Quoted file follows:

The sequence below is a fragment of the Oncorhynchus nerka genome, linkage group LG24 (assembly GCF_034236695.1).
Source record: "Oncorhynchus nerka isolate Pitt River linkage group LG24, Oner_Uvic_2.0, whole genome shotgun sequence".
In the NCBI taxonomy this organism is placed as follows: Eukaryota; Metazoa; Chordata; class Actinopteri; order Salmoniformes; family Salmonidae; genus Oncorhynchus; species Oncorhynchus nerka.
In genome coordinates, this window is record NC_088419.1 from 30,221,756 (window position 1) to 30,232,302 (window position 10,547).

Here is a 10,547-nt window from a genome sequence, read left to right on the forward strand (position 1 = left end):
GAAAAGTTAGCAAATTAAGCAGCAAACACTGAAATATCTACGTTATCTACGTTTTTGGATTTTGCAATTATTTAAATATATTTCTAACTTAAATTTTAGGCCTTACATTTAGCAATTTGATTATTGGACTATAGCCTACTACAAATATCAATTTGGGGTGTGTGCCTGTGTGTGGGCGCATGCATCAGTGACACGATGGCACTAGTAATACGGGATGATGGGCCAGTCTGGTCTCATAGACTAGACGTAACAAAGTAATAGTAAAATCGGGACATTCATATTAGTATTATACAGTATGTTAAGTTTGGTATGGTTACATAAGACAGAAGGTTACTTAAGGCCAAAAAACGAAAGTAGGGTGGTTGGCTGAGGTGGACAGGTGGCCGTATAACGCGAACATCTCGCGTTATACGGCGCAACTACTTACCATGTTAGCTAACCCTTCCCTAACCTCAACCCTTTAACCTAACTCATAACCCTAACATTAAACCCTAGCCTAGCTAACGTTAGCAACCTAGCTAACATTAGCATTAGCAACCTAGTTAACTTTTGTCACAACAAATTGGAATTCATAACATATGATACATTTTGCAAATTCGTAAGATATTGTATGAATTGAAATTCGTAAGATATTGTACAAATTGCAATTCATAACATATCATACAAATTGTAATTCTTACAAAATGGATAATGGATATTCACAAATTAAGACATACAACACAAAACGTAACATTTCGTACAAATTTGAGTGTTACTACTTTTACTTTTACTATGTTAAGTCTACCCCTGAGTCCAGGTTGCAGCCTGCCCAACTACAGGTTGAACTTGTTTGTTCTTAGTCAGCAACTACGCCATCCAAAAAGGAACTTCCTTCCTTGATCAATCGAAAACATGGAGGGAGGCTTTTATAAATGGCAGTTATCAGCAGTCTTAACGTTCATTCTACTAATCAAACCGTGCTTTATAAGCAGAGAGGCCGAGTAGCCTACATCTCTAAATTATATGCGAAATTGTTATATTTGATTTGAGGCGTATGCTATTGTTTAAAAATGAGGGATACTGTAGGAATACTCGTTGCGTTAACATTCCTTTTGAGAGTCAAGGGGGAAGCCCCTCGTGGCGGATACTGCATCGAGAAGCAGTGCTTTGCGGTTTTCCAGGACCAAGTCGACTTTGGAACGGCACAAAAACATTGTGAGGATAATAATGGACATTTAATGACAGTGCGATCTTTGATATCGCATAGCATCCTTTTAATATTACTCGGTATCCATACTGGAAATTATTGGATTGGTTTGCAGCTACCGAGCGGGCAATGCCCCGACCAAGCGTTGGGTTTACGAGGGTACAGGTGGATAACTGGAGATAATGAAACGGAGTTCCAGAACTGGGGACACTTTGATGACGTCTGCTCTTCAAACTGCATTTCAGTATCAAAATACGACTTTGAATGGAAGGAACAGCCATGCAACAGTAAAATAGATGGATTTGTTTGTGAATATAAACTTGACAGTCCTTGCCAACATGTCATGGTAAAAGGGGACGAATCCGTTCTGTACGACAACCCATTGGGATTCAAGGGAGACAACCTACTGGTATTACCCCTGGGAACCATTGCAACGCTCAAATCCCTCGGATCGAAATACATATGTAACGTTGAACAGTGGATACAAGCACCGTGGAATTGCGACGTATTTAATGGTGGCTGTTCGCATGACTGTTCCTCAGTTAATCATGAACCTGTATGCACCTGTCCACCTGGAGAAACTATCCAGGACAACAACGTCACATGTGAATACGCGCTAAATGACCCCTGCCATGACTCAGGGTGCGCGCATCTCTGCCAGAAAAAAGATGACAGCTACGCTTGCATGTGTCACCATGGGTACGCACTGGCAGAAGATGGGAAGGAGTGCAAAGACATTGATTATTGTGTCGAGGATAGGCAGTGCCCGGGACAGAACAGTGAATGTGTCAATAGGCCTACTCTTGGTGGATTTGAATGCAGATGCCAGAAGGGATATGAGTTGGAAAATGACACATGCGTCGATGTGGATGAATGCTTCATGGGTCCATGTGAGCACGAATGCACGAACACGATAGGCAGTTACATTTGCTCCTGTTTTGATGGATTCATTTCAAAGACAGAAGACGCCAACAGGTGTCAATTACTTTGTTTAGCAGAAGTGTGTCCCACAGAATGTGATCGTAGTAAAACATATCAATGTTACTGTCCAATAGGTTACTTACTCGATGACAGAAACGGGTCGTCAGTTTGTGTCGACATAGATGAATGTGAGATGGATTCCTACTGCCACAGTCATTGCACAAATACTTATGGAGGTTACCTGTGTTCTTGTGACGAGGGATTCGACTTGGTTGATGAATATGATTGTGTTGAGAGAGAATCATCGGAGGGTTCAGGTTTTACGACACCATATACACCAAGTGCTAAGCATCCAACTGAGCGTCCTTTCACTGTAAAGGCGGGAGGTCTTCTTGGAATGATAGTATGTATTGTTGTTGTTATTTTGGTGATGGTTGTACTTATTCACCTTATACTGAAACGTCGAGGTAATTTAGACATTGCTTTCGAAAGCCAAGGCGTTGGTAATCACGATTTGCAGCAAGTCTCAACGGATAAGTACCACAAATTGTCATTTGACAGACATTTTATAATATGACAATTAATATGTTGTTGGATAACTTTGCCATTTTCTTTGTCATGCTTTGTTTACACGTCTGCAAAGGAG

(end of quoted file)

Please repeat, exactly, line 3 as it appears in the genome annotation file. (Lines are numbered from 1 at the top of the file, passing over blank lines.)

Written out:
In the NCBI taxonomy this organism is placed as follows: Eukaryota; Metazoa; Chordata; class Actinopteri; order Salmoniformes; family Salmonidae; genus Oncorhynchus; species Oncorhynchus nerka.